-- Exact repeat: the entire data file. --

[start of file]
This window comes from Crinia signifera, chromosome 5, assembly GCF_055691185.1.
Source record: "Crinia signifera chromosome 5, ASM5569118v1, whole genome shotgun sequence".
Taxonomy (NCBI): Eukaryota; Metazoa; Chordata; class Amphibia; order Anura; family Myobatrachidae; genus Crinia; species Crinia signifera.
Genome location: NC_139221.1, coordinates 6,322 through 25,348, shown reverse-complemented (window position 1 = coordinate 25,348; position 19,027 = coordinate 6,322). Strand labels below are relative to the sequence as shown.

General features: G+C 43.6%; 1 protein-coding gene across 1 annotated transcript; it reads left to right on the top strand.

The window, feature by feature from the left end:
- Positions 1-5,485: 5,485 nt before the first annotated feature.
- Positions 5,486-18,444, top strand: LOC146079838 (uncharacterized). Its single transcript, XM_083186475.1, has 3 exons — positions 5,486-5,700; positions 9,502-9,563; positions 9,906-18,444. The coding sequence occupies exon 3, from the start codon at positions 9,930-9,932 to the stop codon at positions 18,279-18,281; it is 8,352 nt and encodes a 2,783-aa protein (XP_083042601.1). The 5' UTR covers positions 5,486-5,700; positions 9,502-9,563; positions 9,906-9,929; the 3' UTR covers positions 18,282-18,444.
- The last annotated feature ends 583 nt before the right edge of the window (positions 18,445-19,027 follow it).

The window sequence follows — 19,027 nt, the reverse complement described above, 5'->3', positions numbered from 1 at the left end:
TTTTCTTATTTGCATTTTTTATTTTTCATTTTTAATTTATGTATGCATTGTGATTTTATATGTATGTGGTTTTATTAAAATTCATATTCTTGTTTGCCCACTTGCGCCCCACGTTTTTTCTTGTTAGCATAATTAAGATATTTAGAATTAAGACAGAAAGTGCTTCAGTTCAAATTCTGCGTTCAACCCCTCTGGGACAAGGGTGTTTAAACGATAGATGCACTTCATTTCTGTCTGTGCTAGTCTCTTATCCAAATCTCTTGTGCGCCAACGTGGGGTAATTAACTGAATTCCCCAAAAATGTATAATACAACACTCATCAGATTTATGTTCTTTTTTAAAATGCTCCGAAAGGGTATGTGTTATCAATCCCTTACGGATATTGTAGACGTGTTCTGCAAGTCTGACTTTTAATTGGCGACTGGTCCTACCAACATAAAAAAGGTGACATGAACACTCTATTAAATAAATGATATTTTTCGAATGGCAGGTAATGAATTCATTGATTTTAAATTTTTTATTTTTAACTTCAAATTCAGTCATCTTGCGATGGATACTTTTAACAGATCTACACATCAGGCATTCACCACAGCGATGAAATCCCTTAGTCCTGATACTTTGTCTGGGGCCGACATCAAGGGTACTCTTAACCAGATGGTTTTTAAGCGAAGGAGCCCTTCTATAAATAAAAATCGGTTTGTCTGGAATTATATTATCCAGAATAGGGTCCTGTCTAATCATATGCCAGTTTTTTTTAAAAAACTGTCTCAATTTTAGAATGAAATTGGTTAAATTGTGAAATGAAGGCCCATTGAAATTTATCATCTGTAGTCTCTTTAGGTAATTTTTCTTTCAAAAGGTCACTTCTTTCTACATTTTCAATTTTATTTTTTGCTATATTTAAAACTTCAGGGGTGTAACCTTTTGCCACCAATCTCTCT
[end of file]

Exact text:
This window comes from Crinia signifera, chromosome 5, assembly GCF_055691185.1.
Source record: "Crinia signifera chromosome 5, ASM5569118v1, whole genome shotgun sequence".
Taxonomy (NCBI): Eukaryota; Metazoa; Chordata; class Amphibia; order Anura; family Myobatrachidae; genus Crinia; species Crinia signifera.
Genome location: NC_139221.1, coordinates 6,322 through 25,348, shown reverse-complemented (window position 1 = coordinate 25,348; position 19,027 = coordinate 6,322). Strand labels below are relative to the sequence as shown.

General features: G+C 43.6%; 1 protein-coding gene across 1 annotated transcript; it reads left to right on the top strand.

The window, feature by feature from the left end:
- Positions 1-5,485: 5,485 nt before the first annotated feature.
- Positions 5,486-18,444, top strand: LOC146079838 (uncharacterized). Its single transcript, XM_083186475.1, has 3 exons — positions 5,486-5,700; positions 9,502-9,563; positions 9,906-18,444. The coding sequence occupies exon 3, from the start codon at positions 9,930-9,932 to the stop codon at positions 18,279-18,281; it is 8,352 nt and encodes a 2,783-aa protein (XP_083042601.1). The 5' UTR covers positions 5,486-5,700; positions 9,502-9,563; positions 9,906-9,929; the 3' UTR covers positions 18,282-18,444.
- The last annotated feature ends 583 nt before the right edge of the window (positions 18,445-19,027 follow it).

The window sequence follows — 19,027 nt, the reverse complement described above, 5'->3', positions numbered from 1 at the left end:
TTTTCTTATTTGCATTTTTTATTTTTCATTTTTAATTTATGTATGCATTGTGATTTTATATGTATGTGGTTTTATTAAAATTCATATTCTTGTTTGCCCACTTGCGCCCCACGTTTTTTCTTGTTAGCATAATTAAGATATTTAGAATTAAGACAGAAAGTGCTTCAGTTCAAATTCTGCGTTCAACCCCTCTGGGACAAGGGTGTTTAAACGATAGATGCACTTCATTTCTGTCTGTGCTAGTCTCTTATCCAAATCTCTTGTGCGCCAACGTGGGGTAATTAACTGAATTCCCCAAAAATGTATAATACAACACTCATCAGATTTATGTTCTTTTTTAAAATGCTCCGAAAGGGTATGTGTTATCAATCCCTTACGGATATTGTAGACGTGTTCTGCAAGTCTGACTTTTAATTGGCGACTGGTCCTACCAACATAAAAAAGGTGACATGAACACTCTATTAAATAAATGATATTTTTCGAATGGCAGGTAATGAATTCATTGATTTTAAATTTTTTATTTTTAACTTCAAATTCAGTCATCTTGCGATGGATACTTTTAACAGATCTACACATCAGGCATTCACCACAGCGATGAAATCCCTTAGTCCTGATACTTTGTCTGGGGCCGACATCAAGGGTACTCTTAACCAGATGGTTTTTAAGCGAAGGAGCCCTTCTATAAATAAAAATCGGTTTGTCTGGAATTATATTATCCAGAATAGGGTCCTGTCTAATCATATGCCAGTTTTTTTTAAAAAACTGTCTCAATTTTAGAATGAAATTGGTTAAATTGTGAAATGAAGGCCCATTGAAATTTATCATCTGTAGTCTCTTTAGGTAATTTTTCTTTCAAAAGGTCACTTCTTTCTACATTTTCAATTTTATTTTTTGCTATATTTAAAACTTCAGGGGTGTAACCTTTTGCCACCAATCTCTCT